Politics Part 4; House Select January 6 Committee

This continues Politics Part 1  , On New Year’s Eve, Goodbye to the Future; Politics Part 3, and particularly, Politics Part2.

The Committee narrative comes as no surprise to me, with my anticipation given in Coup in the United States? In May of 1964, this almost happened… , Coup Still Possible from Inside Government. See also (CNN) New Trump revelations underscore his undimmed danger.


In the hard sciences, the approach to a problem tends to have a limited, exclusive structure, with the goal of resolving contradictions over time.  In the social sciences, to which political science belongs, mutually contradictory ideas persist indefinitely. There is no monopoly on starting points or solutions, no proofs of truth or falsity.

So where do we start? With the surprising vulnerability of Republicans to a charismatic authoritarian figure? (The Hill) Sasse claims ‘the right wants a strongman daddy figure’. The appearance of such a figure explains the “now”, but it is not the beginning of the story. For that, we must look to our genes, and their manifestation in political culture from ancient times.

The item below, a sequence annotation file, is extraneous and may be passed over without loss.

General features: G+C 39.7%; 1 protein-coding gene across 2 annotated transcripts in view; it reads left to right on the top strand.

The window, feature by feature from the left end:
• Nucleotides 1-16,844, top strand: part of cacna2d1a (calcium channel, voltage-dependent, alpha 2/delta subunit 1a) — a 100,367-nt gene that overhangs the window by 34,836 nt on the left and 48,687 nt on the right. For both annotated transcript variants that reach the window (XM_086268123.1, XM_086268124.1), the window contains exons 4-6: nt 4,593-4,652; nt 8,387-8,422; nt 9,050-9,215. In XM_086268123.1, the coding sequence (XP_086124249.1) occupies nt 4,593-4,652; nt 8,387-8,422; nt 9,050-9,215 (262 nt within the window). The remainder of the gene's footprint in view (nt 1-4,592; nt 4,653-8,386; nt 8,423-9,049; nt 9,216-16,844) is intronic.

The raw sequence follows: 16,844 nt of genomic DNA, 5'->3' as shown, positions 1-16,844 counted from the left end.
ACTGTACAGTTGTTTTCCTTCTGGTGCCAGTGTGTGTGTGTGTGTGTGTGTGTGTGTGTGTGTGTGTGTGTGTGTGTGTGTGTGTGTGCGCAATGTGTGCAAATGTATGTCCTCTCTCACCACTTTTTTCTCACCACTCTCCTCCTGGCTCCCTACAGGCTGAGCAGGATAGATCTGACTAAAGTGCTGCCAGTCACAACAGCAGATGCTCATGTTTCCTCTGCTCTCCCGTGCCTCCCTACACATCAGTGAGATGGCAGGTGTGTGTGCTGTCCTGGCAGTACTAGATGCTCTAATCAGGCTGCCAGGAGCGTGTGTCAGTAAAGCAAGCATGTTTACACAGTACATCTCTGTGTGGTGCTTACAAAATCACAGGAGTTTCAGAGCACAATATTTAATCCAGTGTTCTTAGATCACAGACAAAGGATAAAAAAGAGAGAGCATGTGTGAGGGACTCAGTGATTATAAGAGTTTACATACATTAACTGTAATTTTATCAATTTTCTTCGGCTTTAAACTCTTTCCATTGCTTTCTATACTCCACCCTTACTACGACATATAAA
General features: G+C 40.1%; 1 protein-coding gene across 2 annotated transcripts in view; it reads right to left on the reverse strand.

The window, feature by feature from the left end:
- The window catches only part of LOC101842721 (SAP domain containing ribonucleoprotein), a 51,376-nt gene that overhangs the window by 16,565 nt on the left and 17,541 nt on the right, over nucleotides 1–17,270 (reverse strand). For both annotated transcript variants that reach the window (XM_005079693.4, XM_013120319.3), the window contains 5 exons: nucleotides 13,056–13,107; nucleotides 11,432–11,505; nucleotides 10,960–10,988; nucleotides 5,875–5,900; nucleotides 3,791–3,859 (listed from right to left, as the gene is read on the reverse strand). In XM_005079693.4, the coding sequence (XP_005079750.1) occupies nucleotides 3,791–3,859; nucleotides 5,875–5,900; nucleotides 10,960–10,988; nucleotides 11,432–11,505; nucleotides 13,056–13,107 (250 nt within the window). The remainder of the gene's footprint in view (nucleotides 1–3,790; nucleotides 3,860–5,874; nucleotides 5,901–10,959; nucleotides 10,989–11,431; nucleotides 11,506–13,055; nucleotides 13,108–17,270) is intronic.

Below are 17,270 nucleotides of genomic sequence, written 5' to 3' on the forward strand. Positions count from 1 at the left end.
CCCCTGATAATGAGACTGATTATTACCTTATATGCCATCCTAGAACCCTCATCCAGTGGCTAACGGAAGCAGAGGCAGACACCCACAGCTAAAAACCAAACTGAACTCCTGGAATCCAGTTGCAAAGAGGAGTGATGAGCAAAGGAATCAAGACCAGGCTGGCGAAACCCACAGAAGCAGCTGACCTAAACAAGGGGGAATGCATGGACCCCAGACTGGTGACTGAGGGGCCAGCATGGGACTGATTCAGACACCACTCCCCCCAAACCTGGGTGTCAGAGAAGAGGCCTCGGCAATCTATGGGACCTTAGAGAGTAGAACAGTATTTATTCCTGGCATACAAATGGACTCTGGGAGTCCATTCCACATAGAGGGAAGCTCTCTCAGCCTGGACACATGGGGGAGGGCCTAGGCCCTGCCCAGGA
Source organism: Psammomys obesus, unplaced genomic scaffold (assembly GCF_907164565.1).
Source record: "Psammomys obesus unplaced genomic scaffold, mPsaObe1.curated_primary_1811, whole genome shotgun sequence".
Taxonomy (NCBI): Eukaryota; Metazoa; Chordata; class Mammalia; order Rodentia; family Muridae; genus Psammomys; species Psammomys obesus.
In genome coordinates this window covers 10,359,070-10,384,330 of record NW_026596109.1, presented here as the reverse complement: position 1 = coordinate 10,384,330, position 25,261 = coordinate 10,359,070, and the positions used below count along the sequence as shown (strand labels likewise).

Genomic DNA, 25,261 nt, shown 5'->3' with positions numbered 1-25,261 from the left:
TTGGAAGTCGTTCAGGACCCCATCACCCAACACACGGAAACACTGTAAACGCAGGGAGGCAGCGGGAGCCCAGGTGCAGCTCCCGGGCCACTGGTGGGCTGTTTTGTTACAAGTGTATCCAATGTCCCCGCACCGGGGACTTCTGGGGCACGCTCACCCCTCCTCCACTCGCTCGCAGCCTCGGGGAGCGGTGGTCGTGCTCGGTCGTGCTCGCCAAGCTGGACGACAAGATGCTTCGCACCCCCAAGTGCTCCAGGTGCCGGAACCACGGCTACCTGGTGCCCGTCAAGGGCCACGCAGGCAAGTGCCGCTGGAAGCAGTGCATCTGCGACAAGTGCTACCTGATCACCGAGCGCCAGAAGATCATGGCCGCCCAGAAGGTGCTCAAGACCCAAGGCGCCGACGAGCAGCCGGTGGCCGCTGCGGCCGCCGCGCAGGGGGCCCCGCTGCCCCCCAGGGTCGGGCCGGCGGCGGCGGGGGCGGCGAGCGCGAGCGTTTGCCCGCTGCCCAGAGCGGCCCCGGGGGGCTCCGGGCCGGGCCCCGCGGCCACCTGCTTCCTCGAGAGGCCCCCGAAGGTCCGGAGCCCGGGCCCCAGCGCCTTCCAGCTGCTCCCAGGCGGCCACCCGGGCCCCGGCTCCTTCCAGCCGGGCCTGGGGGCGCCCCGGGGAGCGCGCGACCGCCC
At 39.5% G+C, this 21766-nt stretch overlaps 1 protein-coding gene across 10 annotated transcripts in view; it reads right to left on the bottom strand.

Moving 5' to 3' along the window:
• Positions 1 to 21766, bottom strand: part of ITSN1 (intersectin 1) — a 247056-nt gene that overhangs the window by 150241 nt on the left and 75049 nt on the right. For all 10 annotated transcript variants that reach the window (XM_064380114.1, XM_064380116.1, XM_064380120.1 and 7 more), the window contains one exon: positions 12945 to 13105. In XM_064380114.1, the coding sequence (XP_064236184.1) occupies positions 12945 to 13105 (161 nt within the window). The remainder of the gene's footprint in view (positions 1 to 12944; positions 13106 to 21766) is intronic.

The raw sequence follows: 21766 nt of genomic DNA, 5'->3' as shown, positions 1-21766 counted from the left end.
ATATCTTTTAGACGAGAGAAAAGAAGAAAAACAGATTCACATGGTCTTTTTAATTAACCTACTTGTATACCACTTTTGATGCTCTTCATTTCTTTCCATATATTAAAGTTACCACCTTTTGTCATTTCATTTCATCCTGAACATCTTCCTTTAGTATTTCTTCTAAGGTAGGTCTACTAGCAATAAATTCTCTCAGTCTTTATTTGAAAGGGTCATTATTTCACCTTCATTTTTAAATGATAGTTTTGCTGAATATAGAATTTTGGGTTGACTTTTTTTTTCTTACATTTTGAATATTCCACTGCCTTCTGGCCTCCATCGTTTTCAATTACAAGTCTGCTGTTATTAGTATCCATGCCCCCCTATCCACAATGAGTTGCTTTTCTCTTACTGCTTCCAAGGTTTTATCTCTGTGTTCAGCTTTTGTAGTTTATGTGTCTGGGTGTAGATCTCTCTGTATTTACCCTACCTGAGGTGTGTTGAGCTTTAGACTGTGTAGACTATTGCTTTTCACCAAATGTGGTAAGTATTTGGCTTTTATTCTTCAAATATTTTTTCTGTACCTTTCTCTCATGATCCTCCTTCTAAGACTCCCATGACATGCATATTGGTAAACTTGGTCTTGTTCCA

We might cast our eyes on Greek democracy, circa 500-300 B.C. Around 375 B.C., stimulated by the instability of the Greek city-states, Plato authored The Republic, which has captivated some with the promise of stable, just government. Although Plato’s solution has never been realized, Plato’s five regimes, 2400 years in the past, arguably anticipate every subsequent form of government. These definitions do not themselves spell doom; it’s the transition from democracy to tyranny, described by Plato, that dogs us like a family  curse.

Political science draws broadly from the social sciences. In Western democracies, the assumption that the system will endure results in a media tactical focus.   Statistical models and sophisticated punditry dominate. Complacency avoids recognition that our system is a consensual box, with consent in danger. From the inside, the consensual walls are not visible. The dynamics of how and why the electorate may (or may not!) consider the box a thing of value is visible only from an out-of-the-box viewpoint.

The problem facing American democracy is ancient. Although Plato anticipated the present, the solution he proposed is distant to Western thought and unpalatable to just about everybody. The hour is late, but it’s worth a try to create a new garden for democracy.

In the next article, we will turn the lens on the many dimensions that characterize a problem of the social sciences.

Think outside the box.






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